was a research prototype; an experiment in how to build a computer, but also in how people might use a computer. The Alto was a project, not a product, but its influence on computing was immense. Among its many innovations were: including the first bit-mapped display, a graphical user interface (GUI), an integrated mechanical mouse, Ethernet networking, and more.
The Alto was developed at Xerox’s Palo Alto Research Center (PARC). Established in 1970, PARC was designed to be a world-class research and development laboratory, and was soon filled with some of the brightest minds in computer science at the time, including Alto project-lead and computer architect Charles “Chuck” Thacker; Alan Kay, who developed the idea of object-oriented programming and introduced the desktop metaphor; Bob Metcalfe who spearheaded the development of the Ethernet Local Area Network (LAN); and Charles Simonyi, credited with developing BRAVO, the first word processing program based on the principal of “what you see is what you get,” among others.
The Alto was the future, but it would not be Xerox’s future. Approximately 2,000 Altos were produced, but most sat in offices at Xerox, or were made available on short-term loans to universities and government agencies (indeed, for a short period, each of the 435 congressional offices of the U.S. House of Representatives had an Alto). Manufacturing costs ranged from $12,000-18,000 (in part due to the high cost of computer memory at the time) and Xerox did not see much of a market for such an expensive machine.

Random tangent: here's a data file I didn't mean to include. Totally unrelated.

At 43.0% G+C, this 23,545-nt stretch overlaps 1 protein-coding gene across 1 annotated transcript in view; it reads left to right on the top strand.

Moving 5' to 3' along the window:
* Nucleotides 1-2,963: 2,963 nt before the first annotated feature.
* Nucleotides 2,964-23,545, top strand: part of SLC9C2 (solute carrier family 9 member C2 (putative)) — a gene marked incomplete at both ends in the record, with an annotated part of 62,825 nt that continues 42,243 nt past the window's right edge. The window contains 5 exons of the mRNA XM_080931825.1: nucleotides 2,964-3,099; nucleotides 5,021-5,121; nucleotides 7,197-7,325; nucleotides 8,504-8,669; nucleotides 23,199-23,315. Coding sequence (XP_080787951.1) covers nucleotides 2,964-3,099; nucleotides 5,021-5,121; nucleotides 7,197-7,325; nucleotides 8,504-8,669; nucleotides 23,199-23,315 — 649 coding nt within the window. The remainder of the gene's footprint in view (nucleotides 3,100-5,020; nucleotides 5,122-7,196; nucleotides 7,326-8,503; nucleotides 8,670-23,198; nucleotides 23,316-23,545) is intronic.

Steve Jobs toured PARC in 1979, and after receiving a demonstration of the Alto, knew immediately what he wanted to succeed the Apple II. Graphic User Interface, windows, and a mouse were incorporated into the Lisa, Lisa 2, and, in 1984, the Macintosh. In 1985, Microsoft released its own take on the GUI-- Windows 1.0.